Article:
After watching the “listening party” for My Chemical Romance’s highly anticipated follow-up to 2006’s The Black Parade, I couldn’t help but have mixed feelings. I didn’t get to hear all the tracks, and I’ve only heard the ones that were available the one time, but there’s still a fair bit to be said.
I’ve been so hyped about Danger Days: The True Lives of the Fabulous Killjoys lately that finally hearing it in any form was bound to be a bit of a let-down. However, the album did turn out to be a series of great highs and minimal lows, so I had no real complaints and I’m still buying a hard copy on Monday.
The stream didn’t include all the tracks, and those of us only listening to official streams or downloads are still yet to hear “Look Alive, Sunshine”, “Jet Star and the Kobra Kid/Traffic Report” or “Goodnite, Dr. Death”.
The listening party, led by fictional pirate DJ (as in ‘underground’, not swashbuckling) Dr. Death, who introduced the first track of the stream (second of the album) “Na Na Na (Na Na Na Na Na)”, which has become an online hit for the band.
It’s a big departure from the sound of the New Jersey quartet’s first three studio albums, but embodies the My Chem ideals of constantly evolving and remaining unpredictable. Some fans may not like it, but I love it.
The album has enough flash of the “old” My Chem to appease older fans, particularly with the heavy, dirty “Bulletproof Heart”. Power chord-driven, but by no means simple, it’s one of my early favourites.
Most fans will have already heard “SING”, “The Only Hope For Me Is You” and “Save Yourself, I’ll Hold Them back”, and they kinda represent the different sides of MCR on this record.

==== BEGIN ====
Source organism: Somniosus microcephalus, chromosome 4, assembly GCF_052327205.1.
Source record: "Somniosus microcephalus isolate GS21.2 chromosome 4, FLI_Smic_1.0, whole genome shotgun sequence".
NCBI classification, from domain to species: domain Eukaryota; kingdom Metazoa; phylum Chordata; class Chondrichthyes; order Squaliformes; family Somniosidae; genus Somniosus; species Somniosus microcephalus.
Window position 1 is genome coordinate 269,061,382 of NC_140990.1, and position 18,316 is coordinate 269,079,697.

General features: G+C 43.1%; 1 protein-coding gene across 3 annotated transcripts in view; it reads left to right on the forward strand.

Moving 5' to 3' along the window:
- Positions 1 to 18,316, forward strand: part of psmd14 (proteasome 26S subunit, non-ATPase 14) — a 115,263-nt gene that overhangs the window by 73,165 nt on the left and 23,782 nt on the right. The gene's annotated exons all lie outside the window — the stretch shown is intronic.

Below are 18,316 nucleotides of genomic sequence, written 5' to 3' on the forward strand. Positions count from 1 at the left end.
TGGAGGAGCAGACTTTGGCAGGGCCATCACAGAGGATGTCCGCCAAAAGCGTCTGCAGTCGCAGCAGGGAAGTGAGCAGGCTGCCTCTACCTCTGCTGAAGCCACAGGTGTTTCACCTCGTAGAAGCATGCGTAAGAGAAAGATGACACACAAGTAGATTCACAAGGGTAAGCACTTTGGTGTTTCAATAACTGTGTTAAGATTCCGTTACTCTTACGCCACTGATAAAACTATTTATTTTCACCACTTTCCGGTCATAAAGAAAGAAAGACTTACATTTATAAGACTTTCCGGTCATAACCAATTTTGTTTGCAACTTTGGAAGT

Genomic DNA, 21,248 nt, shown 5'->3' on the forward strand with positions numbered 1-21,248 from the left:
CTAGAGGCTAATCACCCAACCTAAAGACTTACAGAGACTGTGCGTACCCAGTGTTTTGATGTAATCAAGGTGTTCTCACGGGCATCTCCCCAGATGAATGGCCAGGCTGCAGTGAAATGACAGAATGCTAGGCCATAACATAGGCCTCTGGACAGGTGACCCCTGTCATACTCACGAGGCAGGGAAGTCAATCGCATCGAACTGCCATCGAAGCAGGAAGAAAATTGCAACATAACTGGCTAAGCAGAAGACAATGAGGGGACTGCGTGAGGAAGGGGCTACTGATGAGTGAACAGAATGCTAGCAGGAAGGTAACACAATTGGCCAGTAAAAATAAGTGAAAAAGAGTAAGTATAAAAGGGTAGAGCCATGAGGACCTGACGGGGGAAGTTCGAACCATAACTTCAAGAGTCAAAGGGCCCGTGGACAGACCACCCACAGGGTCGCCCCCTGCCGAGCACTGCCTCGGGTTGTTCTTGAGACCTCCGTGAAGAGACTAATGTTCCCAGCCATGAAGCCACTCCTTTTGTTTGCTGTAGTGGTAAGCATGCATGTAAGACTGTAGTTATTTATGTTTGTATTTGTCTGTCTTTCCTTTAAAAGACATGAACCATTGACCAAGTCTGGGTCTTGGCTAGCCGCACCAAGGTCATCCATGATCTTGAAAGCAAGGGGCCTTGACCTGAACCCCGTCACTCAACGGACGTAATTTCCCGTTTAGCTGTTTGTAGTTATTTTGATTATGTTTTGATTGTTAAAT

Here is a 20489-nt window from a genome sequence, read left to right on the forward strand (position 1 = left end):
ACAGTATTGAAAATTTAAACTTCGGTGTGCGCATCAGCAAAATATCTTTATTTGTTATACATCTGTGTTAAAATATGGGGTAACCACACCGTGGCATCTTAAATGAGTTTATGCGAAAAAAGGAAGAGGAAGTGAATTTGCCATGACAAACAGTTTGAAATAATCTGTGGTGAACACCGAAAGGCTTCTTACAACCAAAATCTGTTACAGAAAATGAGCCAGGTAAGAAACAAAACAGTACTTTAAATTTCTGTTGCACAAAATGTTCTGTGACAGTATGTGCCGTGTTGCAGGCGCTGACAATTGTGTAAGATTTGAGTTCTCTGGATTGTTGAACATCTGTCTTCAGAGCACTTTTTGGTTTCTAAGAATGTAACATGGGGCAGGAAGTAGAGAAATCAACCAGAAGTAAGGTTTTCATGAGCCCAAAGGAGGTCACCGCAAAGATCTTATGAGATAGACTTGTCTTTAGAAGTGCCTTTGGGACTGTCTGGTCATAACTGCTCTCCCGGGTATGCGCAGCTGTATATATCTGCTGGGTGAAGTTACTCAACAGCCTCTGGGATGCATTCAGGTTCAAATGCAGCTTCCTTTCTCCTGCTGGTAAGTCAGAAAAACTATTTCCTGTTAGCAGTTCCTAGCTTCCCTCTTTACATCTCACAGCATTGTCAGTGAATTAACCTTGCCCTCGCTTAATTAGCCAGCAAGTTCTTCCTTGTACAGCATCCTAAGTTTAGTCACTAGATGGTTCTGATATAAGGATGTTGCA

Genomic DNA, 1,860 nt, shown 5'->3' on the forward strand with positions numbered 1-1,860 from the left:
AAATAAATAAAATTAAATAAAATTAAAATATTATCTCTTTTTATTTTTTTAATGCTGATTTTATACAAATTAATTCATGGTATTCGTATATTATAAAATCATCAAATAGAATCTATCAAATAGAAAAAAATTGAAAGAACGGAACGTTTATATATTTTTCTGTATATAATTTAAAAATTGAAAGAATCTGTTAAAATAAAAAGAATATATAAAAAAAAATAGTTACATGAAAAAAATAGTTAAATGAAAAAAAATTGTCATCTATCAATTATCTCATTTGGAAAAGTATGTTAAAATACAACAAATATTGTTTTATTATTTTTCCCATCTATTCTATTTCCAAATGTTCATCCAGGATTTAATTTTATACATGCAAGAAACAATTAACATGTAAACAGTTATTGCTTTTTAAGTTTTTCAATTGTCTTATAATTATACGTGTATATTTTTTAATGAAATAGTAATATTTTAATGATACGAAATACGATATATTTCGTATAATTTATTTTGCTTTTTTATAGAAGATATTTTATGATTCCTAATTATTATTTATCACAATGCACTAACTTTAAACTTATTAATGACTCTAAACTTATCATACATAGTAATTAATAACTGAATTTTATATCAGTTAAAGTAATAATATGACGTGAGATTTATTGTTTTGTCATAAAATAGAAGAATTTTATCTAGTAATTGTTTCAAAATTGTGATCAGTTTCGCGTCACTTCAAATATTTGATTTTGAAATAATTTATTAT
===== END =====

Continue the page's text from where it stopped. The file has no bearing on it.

The latter is, I think, the most MCR sound like they did on their first two records. It’s gritty, Gerard Way’s vocals are rough and edgy…it’s just a classic dirty MCR rocker.
The only relative low points are “Planetary (GO!)”, which just doesn’t even feel like My Chemical Romance. “S/C/A/R/E/C/R/O/W” is a bit boring – despite being hailed in a couple of reviews, it felt a bit flat. These are only minor complaints though, because this is otherwise very solid.
Moments like “Summertime” and “The Kids From Yesterday” combine the expected and unexpected. Whilst MCR changing, or the latter being an epic ballad, are nothing new, the concepts and execution make them special. The Latter is a ballad about people who died in a fictional war in MCR’s 2019 California. It’s clearly a statement on reality, though, which does make it moving.
I’ll hope to have a bigger review up next week, either on here or linked from here to 411Mania. Leave any comments if you want, and I’ll reply. Take a look around the rest of the site, too, because I’ve been adding more content over the last couple of days.